Signature: Thanks, Bob Williamson

Tailless Whipscorpion

Tailless Whipscorpion

Dear  This Bob,
We don’t generally attempt to identify Tailless Whipscorpions beyond the order, but perhaps one of our readers will write in with more information.
  We did locate a pdf entitled LOS AMBLIPÍGIDOS O TENDARAPOS DE MÉXICO (ARACHNIDA: AMBLYPYGI) by Luis F. de Armas that contains the following information:  “The whip spiders or tailless whipscorpions of Mexico (Arachnida: Amblypygi)  Abstract: The Mexican fauna of whip spiders or tailless whipscorpions contains 20 species belonging to the genera Acantho- phrynus Kraepelin, 1899 (one species), Paraphrynus Moreno, 1940 (11 species) and Phrynus Lamarck, 1801 (8 species) (Phrynidae: Phryninae). Only five (25%) of these species are not Mexican endemics, whereas six Paraphrynus species are troglobites. Paraphrynus and Phrynus have 82% and 50% of endemic species, respectively. The highest specific richness and endemism are concentrated in the southeastern states (Chiapas, Oaxaca and Quintana Roo).”

Hey Daniel:
Thanks for the quick response.  As I look closer at my photo, I can see some banding on the legs, which I previously missed.  I know that the Amblypygi name ending in “Mexico” (which of course I cannot relocate on the web now that I want to again) did not look like this one, mainly because of the light brown and banded legs.  Maybe the flash is hiding that a little.
This was the first time I have seen one and because of the size, it is certainly scary looking.  I was surprised to find out it can neither bite nor sting humans.
Thanks for your help.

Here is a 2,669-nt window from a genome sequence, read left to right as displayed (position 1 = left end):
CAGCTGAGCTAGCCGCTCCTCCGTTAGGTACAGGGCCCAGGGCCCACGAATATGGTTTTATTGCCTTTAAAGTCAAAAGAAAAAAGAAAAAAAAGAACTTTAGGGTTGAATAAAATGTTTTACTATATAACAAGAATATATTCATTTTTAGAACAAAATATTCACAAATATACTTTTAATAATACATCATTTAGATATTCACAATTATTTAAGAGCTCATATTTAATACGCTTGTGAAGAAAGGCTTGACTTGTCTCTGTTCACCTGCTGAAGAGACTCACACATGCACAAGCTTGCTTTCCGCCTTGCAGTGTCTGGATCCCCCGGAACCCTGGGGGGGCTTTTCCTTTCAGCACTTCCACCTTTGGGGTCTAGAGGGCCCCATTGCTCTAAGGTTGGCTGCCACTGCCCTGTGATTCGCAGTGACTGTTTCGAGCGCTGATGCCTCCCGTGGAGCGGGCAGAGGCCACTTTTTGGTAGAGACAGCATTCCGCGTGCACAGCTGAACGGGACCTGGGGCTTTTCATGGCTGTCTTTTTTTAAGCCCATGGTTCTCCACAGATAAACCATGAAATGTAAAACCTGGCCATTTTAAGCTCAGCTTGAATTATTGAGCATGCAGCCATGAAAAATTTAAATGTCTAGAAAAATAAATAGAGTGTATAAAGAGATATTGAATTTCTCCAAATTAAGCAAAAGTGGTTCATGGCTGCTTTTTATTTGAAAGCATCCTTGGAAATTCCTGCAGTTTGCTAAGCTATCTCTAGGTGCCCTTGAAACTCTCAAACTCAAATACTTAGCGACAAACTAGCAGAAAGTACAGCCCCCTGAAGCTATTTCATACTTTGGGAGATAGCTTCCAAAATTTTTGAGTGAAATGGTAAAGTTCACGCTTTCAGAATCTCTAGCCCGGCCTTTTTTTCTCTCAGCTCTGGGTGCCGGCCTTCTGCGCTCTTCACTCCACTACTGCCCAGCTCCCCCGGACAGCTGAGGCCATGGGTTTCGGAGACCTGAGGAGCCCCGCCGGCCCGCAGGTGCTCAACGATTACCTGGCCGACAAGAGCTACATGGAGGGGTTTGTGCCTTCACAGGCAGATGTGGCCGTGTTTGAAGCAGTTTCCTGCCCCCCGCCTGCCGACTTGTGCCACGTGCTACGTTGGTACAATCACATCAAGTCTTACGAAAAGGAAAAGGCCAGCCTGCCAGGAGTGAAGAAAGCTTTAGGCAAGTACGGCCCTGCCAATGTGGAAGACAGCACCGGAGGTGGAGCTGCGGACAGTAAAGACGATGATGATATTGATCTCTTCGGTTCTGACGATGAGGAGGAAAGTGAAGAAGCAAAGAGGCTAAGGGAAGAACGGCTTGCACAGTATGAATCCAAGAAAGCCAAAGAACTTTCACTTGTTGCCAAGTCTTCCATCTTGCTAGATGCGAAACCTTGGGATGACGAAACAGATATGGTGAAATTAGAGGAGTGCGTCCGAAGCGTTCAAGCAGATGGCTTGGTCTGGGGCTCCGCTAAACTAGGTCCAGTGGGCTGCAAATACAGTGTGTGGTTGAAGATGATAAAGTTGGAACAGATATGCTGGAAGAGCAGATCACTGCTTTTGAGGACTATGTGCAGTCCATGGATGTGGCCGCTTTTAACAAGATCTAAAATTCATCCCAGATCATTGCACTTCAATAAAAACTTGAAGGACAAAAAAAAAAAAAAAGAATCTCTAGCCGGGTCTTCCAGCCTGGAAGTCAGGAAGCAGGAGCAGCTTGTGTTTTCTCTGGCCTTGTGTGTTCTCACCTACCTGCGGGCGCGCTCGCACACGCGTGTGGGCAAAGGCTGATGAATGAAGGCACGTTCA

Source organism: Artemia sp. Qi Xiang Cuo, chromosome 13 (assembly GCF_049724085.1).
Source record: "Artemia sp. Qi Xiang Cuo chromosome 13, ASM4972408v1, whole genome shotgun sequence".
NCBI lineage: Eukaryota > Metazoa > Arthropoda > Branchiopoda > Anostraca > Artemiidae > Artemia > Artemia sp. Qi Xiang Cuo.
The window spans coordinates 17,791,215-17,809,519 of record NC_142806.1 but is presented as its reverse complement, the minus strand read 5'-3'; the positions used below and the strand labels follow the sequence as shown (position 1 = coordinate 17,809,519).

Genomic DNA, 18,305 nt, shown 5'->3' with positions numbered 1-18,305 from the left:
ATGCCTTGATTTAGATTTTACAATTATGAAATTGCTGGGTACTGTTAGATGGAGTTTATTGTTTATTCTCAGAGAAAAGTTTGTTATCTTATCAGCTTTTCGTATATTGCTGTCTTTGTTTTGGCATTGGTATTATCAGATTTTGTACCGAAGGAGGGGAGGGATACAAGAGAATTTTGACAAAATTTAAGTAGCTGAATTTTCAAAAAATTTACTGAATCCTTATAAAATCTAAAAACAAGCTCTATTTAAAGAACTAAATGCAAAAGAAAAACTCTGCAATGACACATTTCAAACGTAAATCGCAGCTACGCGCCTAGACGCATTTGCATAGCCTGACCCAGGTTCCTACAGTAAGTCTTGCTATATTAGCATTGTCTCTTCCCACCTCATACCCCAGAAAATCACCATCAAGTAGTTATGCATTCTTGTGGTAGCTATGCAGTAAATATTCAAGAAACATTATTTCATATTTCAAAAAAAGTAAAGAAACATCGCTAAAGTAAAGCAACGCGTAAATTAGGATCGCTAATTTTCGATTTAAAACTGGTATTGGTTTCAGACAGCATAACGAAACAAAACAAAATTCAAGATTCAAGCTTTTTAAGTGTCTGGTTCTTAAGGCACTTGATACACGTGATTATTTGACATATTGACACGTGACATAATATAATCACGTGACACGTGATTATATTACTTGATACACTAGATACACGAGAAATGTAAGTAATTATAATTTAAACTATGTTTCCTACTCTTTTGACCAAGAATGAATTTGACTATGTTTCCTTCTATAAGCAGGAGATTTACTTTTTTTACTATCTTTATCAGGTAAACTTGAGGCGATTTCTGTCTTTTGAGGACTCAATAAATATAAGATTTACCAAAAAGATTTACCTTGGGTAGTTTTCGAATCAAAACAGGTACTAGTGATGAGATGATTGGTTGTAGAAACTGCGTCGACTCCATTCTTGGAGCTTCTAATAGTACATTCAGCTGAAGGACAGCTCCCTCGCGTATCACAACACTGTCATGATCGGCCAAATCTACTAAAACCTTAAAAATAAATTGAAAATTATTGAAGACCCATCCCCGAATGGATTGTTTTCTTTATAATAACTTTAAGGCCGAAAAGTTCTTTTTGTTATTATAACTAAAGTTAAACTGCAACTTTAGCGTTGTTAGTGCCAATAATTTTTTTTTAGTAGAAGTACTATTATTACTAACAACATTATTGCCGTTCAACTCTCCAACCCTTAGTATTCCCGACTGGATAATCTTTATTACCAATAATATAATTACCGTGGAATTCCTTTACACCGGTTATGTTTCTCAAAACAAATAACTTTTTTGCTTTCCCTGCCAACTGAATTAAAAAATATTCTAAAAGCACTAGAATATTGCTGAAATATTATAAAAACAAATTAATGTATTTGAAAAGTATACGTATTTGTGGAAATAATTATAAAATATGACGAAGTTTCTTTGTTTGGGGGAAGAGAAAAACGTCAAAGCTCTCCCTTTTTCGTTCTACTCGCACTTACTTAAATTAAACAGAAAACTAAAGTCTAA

Later, This Bob.

Hi again This Bob,
Tailless Whipscorpions do not have venom and they do not have stingers, so they pose no threat to humans.  We thought we once read that a large specimen might bite, but according to BugGuide:  “No venom glands, and do not sting or bite. If disturbed, they scuttle sideways.”

 

 

Subject: Vaejovis carolinianus Scorpion in Georgia
Location: Columbus, Ga
November 17, 2014 7:03 am
Hi! I was cleaning the bathroom yesterday and found this little guy lounging behind the…uh…facilities. with his tail stretched out he’s almost an inch long. Growing up on the island of Guam, I developed a respect for bugs. This was due mainly to the fact that so many of them wanted to sting, bite, or just generally crawl all over me!
Anyways, with the help of your website I’ve tentatively identified my little houseguest as Vaejovis carolinianus, and am wondering if you concur. He’s living comfortably in a tupperware until I find a suitable home outside for him. We have a little woodpile outside and I plan to release him there once the rain, tornados, and flying mutant undead air-shark attacks stop.
Signature: Geographer

Southern Unstriped Scorpion

Southern Unstriped Scorpion

Dear Geographer,
We concur that this is most likely a Southern Unstriped Scorpion,
Vaejovis carolinianus.  According to BugGuide, it is “‘The only scorpion native to much of the Appalachian states: Kentucky, West Virginia (S), Virginia (SW), North and South Carolina (W), Georgia (North, not coastal or southern, where Centruroides hentzi is found), Alabama (N), Mississippi (NE), Louisiana (tiny, disjunct, area NE of Baton Rouge near MS border), Tennessee (E 2/3).’ – Kari J McWest”